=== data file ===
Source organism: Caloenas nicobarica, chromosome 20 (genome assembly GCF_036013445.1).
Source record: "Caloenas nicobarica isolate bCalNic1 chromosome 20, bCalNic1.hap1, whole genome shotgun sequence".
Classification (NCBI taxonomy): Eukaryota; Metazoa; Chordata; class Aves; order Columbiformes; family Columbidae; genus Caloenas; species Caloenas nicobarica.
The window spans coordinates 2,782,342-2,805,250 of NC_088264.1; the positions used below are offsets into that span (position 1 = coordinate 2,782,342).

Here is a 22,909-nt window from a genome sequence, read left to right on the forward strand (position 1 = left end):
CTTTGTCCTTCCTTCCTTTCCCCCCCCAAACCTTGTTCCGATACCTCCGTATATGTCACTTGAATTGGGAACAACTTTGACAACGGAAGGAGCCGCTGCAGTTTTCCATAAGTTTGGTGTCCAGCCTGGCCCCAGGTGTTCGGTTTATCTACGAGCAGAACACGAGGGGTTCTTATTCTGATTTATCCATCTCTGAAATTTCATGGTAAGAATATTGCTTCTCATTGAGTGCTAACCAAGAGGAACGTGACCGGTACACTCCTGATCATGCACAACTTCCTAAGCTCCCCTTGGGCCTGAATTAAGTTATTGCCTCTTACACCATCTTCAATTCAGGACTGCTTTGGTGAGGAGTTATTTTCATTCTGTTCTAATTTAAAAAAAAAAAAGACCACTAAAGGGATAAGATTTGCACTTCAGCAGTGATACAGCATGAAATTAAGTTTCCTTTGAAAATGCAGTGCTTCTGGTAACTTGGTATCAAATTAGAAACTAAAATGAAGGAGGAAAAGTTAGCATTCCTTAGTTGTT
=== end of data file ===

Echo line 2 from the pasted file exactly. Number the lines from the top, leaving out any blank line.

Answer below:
Source record: "Caloenas nicobarica isolate bCalNic1 chromosome 20, bCalNic1.hap1, whole genome shotgun sequence".